Insurance & You

Thursday, 01 December 2016

Frozen and burst pipes

Houses in the snow

When temperatures drop during the winter, the water in your plumbing can freeze and expand, breaking the pipes and causing leaks and water damage to your home.

To help you avoid the nightmare of burst or frozen pipes, we’ve put together some practical tips and advice for the winter months.

Avoiding burst or frozen pipes*

  • In very cold weather, it’s best to keep the heating on at a constant temperature.

  • Make sure you know where the water shut-off valve (stopcock) is, and that you can turn it easily. You will need to use this to isolate the water supply in an emergency.

  • Lag all your water pipes, and make sure your water tank in the loft is insulated.

  • Replace the washers on any dripping taps; if the tap freezes, it will block your water pipe.

  • Keep an eye on plumbing joints and pipes for any signs of freezing, and call a plumber if you spot any damage.

  • If you are going away for an extended period of time over the winter, consider draining your plumbing and heating system, but always do so with professional advice.

  • Ask a neighbour to check on your home from time to time if you’re away on holiday. If a pipe does burst, at least the damage can be minimised. 

What to do if a water pipe freezes

The main thing to remember with a frozen pipe is to act fast. Turn off the water supply and turn off the stopcock in the cold water tank.

Open the tap nearest to the frozen section, and start to thaw it out using a gentle heat source, such as a hot water bottle or a hair dryer. Never use an open flame or boiling water to thaw it out. Start from the tap end, and work your way back towards the tank. This will allow the meltwater to flow out as you go.

What to do if a pipe bursts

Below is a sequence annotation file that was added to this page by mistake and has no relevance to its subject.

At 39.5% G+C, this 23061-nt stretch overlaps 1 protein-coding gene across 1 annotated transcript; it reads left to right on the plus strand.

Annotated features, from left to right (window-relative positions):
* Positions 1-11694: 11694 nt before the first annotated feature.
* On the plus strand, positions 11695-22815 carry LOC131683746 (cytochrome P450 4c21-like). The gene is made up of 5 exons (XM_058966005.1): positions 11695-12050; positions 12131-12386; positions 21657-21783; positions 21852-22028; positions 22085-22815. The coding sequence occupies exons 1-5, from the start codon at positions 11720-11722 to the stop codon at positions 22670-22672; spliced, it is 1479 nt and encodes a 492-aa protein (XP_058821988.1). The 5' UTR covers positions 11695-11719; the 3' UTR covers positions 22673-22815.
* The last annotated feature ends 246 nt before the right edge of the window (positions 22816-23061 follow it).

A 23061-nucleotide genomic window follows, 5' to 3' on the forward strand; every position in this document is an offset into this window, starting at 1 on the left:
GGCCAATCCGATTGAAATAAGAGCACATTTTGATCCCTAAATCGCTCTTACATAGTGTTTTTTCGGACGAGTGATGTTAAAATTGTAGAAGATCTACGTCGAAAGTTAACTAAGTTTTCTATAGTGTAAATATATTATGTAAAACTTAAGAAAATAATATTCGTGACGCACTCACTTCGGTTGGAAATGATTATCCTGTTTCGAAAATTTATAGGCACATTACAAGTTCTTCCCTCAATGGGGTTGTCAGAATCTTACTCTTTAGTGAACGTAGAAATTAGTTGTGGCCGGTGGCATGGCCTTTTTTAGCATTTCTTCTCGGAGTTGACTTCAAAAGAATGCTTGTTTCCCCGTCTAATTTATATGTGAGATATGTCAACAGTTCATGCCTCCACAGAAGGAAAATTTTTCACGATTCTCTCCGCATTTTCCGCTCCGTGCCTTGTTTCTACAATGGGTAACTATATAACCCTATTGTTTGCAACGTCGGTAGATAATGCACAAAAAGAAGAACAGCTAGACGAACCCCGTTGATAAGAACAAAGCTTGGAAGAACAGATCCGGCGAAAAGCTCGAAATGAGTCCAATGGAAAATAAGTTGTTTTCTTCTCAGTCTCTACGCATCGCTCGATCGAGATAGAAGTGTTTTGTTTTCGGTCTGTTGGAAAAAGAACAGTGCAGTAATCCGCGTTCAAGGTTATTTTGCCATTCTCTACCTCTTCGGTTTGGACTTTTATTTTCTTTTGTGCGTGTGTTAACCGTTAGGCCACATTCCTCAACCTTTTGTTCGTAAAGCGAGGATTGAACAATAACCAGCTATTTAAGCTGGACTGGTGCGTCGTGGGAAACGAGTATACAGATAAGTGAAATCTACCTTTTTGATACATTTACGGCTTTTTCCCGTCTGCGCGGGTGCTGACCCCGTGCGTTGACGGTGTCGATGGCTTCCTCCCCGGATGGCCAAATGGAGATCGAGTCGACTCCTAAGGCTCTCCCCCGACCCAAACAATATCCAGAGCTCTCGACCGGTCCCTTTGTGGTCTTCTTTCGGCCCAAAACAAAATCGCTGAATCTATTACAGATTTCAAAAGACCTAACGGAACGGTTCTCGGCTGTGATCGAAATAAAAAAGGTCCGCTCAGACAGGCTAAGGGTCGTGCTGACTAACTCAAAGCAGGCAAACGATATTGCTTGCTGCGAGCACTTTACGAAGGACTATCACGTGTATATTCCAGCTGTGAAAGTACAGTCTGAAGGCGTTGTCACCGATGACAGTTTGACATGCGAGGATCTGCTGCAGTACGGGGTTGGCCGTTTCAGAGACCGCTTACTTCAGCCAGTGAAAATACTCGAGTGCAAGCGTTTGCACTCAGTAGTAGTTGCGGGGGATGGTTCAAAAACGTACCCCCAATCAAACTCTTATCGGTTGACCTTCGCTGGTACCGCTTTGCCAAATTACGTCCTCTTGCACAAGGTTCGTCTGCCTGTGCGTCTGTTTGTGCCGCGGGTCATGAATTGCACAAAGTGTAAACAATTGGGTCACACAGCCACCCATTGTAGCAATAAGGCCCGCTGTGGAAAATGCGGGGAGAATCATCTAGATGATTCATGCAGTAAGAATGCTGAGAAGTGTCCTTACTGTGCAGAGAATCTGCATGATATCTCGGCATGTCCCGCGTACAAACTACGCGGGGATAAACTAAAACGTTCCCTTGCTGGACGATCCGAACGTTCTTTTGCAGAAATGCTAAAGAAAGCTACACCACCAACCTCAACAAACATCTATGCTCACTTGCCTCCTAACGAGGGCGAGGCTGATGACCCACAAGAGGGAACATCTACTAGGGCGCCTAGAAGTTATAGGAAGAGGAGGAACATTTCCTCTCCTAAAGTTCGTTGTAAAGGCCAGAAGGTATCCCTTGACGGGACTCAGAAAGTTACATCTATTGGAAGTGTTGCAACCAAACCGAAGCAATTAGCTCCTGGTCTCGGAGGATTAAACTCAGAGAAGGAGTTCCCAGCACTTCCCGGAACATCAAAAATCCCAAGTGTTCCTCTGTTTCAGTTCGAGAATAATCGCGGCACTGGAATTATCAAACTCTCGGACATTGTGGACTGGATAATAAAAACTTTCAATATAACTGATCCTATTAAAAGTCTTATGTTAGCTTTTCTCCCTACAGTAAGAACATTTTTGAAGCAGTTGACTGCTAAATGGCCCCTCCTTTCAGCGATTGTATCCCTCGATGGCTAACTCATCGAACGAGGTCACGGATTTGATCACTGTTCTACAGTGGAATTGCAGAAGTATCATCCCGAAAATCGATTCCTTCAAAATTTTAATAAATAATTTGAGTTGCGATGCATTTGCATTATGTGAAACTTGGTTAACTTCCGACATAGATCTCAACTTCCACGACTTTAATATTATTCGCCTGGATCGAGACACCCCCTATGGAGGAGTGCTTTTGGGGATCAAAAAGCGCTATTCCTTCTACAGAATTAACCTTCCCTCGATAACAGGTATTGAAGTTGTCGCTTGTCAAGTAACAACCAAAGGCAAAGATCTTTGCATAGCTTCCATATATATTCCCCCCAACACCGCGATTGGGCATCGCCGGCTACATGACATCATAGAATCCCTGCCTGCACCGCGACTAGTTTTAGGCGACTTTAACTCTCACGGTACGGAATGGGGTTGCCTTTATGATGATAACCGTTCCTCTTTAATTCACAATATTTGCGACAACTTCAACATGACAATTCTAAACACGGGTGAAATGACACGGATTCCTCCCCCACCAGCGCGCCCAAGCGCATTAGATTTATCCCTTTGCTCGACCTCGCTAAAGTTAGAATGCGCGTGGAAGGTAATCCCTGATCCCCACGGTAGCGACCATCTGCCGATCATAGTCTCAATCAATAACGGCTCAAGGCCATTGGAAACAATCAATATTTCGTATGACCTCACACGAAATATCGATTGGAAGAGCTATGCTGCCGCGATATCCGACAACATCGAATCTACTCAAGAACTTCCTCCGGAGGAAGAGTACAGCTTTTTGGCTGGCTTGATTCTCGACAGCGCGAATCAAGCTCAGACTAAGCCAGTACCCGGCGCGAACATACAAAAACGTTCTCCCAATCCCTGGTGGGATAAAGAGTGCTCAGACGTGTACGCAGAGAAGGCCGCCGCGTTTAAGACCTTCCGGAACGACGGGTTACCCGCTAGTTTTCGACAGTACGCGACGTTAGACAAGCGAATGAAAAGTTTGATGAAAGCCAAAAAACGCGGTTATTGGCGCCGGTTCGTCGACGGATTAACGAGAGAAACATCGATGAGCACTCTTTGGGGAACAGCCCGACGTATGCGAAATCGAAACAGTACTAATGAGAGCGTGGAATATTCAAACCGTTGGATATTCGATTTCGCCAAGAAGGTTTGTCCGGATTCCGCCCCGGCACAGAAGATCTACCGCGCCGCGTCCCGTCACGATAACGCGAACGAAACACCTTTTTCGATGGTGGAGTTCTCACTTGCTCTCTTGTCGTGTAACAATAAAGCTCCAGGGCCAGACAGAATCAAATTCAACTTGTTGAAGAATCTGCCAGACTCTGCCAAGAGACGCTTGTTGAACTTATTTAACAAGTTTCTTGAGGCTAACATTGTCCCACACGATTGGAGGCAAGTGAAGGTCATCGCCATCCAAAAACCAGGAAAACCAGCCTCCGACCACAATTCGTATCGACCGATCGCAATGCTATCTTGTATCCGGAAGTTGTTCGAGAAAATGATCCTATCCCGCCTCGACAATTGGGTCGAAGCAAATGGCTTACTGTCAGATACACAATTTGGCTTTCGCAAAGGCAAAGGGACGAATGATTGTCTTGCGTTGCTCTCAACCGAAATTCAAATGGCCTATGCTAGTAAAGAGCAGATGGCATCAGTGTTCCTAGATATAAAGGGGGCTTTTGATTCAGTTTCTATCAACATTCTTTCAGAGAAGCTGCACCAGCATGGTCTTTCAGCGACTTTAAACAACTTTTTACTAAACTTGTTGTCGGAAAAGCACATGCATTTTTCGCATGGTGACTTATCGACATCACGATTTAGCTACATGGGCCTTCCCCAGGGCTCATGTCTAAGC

• As with a frozen pipe, act as quickly as possible when you discover a leak. The sooner you stop the water escaping, the greater your chances of avoiding further damage.

  • Turn the water off at the main stopcock immediately, as well as the stopcock on your cold water tank, usually found in the loft.

  • Switch off the central heating system, including the boiler and immersion heater if you have one.

  • If the ceiling is bulging, create a hole and place a bucket underneath to allow the water to drain.

  • Locate the source of the burst if you can – if it’s from the cold water tank, empty it by running all the cold taps, and flushing the toilets a few times.

  • To drain the hot water system, turn off the cold feed pipe to the cylinder, and then run all the hot taps to empty the pipes of water.

  • Get in touch with a plumber and an electrician as soon as you can.

  • Take photographs of all the damaged items, and make a list.

Do not touch anything electrical until the electrician has given the all clear.

What happens when you make a claim

Call as soon as you can, and an expert claims team will be able to advise you on how best to proceed. If the burst pipe has caused a lot of damage, a loss adjuster may be appointed to manage your claim, and advise you on the best course of action.

The loss adjuster will make use of a professional restoration company to get your home back to normal. Any possessions that were damaged may be replaced or restored by your insurance, dependent on the specific terms and conditions set out in your policy.

*Please note that these tips will not guarantee that you won’t get a frozen or burst pipe, but may help to reduce the likelihood of it happening. 

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